That's why Kern's argument in point Three is also one of infinite regress. For example, to answer "who designed the fractal?," I could say "Mandelbrot." Kern could say "who designed Mandelbrot?" I'd say "he evolved from a primate" and so on until we're back to the singularity. Who designed the singularity? Enter the God of the Gaps. But the disappointing truth is we don't need the God of the Gaps. And if we don't need it, let's just slice it -- Ockham-style -- from our ontology. In other words, we can't let Kern get away with the same "Why Daddy?" game that children want to play ad nauseum. Eventually Daddy has to say "just because, sweetheart, just because."


Point Four:


ID will win because it can piggyback on the growth of information theory, which will attract the best minds in the world over the next fifty years.


Moreover, argues Kern, "ID is a proposition about information. It contends that the processes of life are so specific and carefully ordered that they must reflect deliberate action." I should mention how much Kern sounds like a Keynesian bureaucrat talking about the economy. We simply have to control the market, for if we don't, it will be chaotic. Ironic how many Intelligent Designers are walking around Capitol Hill right now, adding to the Federal Register, trying to control the price of gas, tweaking the rheostats as if the economy were a machine I'm frankly surprised that anyone who writes for this publication would give these people ammunition. But I digress.


Kern continues: "Put simply: a complex message implies an even more complex sender." That's right. But such is only true because it is a thinly disguised tautology. In other words, there ain't no such thing as a message without a sender. It would be like saying "being a bachelor implies a condition of being male and unmarried." Uh huh. But tautologies aren't arguments. Especially since the blind watchmaker allows you to have life without a designer.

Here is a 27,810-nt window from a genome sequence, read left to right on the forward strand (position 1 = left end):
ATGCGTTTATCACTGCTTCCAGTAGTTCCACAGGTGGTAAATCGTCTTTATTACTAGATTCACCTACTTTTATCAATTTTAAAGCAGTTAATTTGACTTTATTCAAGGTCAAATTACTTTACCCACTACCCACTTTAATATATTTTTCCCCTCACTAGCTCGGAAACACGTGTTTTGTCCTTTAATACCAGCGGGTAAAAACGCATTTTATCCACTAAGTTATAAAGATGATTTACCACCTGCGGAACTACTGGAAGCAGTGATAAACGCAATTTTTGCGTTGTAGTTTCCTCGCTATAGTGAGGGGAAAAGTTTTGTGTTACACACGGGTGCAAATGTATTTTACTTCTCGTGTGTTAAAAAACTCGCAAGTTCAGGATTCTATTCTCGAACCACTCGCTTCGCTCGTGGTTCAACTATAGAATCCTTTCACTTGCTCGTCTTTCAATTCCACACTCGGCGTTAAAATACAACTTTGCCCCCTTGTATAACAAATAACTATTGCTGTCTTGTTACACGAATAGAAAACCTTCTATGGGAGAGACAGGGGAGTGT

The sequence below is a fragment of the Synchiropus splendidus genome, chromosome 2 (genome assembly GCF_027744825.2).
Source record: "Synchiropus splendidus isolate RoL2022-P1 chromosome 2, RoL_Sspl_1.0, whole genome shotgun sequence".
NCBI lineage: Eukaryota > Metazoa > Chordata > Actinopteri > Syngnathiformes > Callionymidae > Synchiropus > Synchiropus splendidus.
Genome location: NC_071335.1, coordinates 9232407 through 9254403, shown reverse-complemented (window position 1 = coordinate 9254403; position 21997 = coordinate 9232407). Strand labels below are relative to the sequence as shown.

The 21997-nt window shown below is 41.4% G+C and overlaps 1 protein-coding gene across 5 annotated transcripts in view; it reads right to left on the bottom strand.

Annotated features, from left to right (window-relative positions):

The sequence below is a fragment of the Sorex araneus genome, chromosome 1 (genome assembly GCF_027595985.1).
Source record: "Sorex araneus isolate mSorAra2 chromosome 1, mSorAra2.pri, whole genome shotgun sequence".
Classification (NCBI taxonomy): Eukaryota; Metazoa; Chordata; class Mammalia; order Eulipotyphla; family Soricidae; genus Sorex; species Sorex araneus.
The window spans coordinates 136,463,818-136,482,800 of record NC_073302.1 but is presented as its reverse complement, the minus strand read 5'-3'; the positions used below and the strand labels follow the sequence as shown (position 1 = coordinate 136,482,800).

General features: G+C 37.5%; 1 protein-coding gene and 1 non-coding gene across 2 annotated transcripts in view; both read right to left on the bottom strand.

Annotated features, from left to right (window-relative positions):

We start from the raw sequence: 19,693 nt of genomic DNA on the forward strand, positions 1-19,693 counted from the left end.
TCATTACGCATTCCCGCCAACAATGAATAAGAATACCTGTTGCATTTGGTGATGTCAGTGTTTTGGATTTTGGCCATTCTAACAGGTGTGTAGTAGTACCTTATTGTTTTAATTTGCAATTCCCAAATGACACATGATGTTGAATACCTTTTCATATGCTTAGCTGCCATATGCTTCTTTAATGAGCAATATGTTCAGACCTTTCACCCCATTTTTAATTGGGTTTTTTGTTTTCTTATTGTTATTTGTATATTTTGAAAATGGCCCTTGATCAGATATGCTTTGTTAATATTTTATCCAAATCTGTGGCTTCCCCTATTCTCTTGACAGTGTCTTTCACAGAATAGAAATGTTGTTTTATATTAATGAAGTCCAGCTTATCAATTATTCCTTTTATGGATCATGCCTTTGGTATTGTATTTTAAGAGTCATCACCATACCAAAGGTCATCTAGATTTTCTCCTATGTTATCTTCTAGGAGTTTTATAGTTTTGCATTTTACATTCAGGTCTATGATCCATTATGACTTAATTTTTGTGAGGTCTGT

To be fair, there are variations of the "fine-tuning" argument for design that have some merit. But Kern does not really give a good account of them in his article.


Point Five:


ID will win because ID assumes that man will find design in life -- and, as the mind of man is hard-wired to detect design, man will likely find what he seeks.


On Kern's final point, I can only agree. Man will find design in life. Man will also find that the Necker Cube is facing upward. Man will find a smile in the grimace of a pretty girl. Man will find free money on his credit card. But just because man will find it doesn't mean it's there.


In conclusion, Kern's five-point thesis on the inevitable triumph of ID does not hold up under scrutiny. That is not to say that ID is likely to lose popularity. Nor is it to argue that ID doesn't deserve a hearing. It's merely to say that Darwinism is and will be the dominant paradigm for explaining life's origins. I imagine that variations of Creationism will be around as long as there are people who believe in God. My prediction, therefore, is that ID will linger, perhaps fade a little, and then return again in another form. I guess you could say Creationism is evolving. And it's going to have to if it is to compete against a superior competitor in such threatening intellectual terrain.


Max Borders is a writer in the Washington, DC area who has also argued that we have no free will.